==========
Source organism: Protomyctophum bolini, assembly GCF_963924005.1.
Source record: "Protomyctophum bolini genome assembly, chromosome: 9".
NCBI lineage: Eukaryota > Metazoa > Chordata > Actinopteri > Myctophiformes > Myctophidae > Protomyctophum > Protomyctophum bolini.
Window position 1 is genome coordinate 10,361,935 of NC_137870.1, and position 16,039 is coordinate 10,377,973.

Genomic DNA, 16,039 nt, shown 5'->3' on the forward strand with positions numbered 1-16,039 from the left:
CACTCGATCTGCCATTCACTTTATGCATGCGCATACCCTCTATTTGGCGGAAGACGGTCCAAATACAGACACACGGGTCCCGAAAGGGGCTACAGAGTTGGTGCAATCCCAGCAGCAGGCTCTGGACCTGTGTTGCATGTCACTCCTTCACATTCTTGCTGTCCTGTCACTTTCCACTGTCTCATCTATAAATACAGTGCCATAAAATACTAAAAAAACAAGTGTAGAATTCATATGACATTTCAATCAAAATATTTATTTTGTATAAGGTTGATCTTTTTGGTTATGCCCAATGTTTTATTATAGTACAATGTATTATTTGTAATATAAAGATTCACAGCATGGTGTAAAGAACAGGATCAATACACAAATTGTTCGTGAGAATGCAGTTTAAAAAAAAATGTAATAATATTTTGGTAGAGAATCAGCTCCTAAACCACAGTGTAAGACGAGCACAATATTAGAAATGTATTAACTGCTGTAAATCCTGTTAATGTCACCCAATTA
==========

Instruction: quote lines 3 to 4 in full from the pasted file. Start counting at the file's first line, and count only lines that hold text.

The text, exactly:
NCBI lineage: Eukaryota > Metazoa > Chordata > Actinopteri > Myctophiformes > Myctophidae > Protomyctophum > Protomyctophum bolini.
Window position 1 is genome coordinate 10,361,935 of NC_137870.1, and position 16,039 is coordinate 10,377,973.